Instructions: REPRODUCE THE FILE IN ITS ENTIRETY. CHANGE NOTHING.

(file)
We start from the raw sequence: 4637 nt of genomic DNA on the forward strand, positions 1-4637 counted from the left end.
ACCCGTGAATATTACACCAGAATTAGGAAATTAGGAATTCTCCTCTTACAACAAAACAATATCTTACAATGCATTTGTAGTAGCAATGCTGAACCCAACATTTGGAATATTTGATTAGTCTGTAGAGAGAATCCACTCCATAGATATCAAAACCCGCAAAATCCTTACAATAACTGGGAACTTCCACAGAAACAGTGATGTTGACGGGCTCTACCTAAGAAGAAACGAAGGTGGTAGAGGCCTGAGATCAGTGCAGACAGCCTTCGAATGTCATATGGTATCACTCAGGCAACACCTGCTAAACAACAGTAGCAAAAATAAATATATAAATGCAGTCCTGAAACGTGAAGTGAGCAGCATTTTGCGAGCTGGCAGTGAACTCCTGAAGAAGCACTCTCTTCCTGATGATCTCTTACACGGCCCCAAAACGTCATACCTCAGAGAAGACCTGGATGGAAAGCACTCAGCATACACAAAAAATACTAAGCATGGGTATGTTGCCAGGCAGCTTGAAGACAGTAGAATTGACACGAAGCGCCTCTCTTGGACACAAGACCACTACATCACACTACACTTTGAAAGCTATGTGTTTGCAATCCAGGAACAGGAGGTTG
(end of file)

We start from the raw sequence: 4637 nt of genomic DNA on the forward strand, positions 1-4637 counted from the left end.
ACCCGTGAATATTACACCAGAATTAGGAAATTAGGAATTCTCCTCTTACAACAAAACAATATCTTACAATGCATTTGTAGTAGCAATGCTGAACCCAACATTTGGAATATTTGATTAGTCTGTAGAGAGAATCCACTCCATAGATATCAAAACCCGCAAAATCCTTACAATAACTGGGAACTTCCACAGAAACAGTGATGTTGACGGGCTCTACCTAAGAAGAAACGAAGGTGGTAGAGGCCTGAGATCAGTGCAGACAGCCTTCGAATGTCATATGGTATCACTCAGGCAACACCTGCTAAACAACAGTAGCAAAAATAAATATATAAATGCAGTCCTGAAACGTGAAGTGAGCAGCATTTTGCGAGCTGGCAGTGAACTCCTGAAGAAGCACTCTCTTCCTGATGATCTCTTACACGGCCCCAAAACGTCATACCTCAGAGAAGACCTGGATGGAAAGCACTCAGCATACACAAAAAATACTAAGCATGGGTATGTTGCCAGGCAGCTTGAAGACAGTAGAATTGACACGAAGCGCCTCTCTTGGACACAAGACCACTACATCACACTACACTTTGAAAGCTATGTGTTTGCAATCCAGGAACAGGAGGTTG